Due to intensive hunting, the size of sperm whales decreased dramatically, mainly because the larger males were killed first and most intensely, as they were richer in spermaceti. In the Nantucket museum there is a sperm whale jaw, 5.5m long.
The mandible grows to reach 20-25% of the total length of the sperm whale. So this whale may have been 28m long and weighed around 150 tons. Another evidence of the great males of the past is found at the New Bedford museum and is a jaw, 5.2m long, of a male which may have measured around 25.6 meters in length and had a mass of around 120- 130 tons.
Today male sperm whales usually do not exceed 18 m in length and 52 tons in weight. The largest sperm whales ever observed were comparable in size to the fin whale, making the sperm whale the second or third largest living species.
Myths, legends and incidents with sperm whales
In March 2007, a Japanese fisherman drowned after his boat was capsized by a frightened sperm whale he was trying to rescue. The whale was wandering in the relatively shallow waters in a Shikoku Bay.
Perhaps the most famous news about a sperm whale is to go back to 1970, when a decaying animal weighing 7.25 tons and 13.7 m in length came ashore in Oregon. For some time it was a curiosity for local residents. As the beach is public transit, it was the responsibility of the Oregon Department of Transportation members to take care of this.
They filled the animal with half a ton of dynamite. On Friday, November 12, dynamite was detonated, but the explosion did not make its way to the Pacific, as had been predicted. No one was injured, but a car was destroyed by the rain of grease.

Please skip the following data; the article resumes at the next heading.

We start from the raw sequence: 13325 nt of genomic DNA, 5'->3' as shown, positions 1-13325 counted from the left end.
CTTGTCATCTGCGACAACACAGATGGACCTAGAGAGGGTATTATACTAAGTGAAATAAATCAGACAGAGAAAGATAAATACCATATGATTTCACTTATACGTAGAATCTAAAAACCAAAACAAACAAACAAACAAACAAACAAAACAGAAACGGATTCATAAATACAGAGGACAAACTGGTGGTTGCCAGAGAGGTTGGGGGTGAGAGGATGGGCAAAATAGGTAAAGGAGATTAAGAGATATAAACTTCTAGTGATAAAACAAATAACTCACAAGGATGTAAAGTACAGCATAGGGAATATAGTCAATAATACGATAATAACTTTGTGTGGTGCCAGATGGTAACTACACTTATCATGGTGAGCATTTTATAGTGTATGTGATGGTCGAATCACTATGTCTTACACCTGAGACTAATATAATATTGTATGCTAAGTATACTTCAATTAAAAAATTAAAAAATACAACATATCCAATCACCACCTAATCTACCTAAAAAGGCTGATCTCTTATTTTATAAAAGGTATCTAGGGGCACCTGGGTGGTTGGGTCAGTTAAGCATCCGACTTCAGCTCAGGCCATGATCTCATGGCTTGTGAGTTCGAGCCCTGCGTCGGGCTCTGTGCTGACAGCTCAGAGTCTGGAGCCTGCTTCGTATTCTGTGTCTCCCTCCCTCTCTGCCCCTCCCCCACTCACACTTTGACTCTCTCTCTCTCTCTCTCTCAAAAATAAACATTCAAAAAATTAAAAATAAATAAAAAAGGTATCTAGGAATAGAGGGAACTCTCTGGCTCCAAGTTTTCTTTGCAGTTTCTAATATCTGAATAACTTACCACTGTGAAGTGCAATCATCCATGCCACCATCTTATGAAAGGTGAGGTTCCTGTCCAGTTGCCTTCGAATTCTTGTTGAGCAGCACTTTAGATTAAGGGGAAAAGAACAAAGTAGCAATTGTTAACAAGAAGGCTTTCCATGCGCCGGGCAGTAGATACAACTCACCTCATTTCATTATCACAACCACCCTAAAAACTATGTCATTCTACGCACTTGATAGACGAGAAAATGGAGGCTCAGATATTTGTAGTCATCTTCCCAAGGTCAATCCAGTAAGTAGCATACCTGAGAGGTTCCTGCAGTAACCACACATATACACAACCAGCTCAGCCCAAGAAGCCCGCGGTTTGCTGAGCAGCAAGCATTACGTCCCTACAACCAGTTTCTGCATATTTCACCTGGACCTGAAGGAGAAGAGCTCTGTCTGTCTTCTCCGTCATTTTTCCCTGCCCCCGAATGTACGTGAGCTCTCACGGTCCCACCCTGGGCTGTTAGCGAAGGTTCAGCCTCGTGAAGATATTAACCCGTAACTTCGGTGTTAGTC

The spectators were covered with stinking bits of dead sperm whale. In January 2004, a far more glaring event took place in the spotlight of the global media. A dead sperm whale, 17 m long and 50 tons heavy, ran aground on the beach in Tainan City, Taiwan.
While being transported to the city's university, the pressure of decomposition gases inside the body caused an explosion. No one was injured, but blood and guts spilled over some cars and engulfed pedestrians. In July 2003, a huge indistinct mass of white meat was found on a beach off the coast of southern Chile.
The 12-meter long mass of gelatinous tissue suggested that an unknown giant octopus had been discovered. Researchers at the Natural History Museum of Santiago instead concluded that the mass was actually the inside of a sperm whale, a conclusion deduced from the observation of the dermal glands.
When a sperm whale dies, its internal organs decompose, until the animal becomes little more than a semiliquid mass trapped under the skin. The skin can eventually tear, causing the internal mass to come out and possibly stranding.
Dead sperm whales often float towards the coast. In addition to the decomposed tissues noted above, beach managers fear that sharks, especially the great white shark, may be attracted to the beach by rotting flesh and may cause a potential danger to swimmers.
For this reason, dead sperm whales are often towed offshore before they hit the beach. This happened twice in May 2004, once off the coast of Oahu, Hawaii, where a dead sperm whale was towed out to sea for 35 miles, but returned to the coast two days later.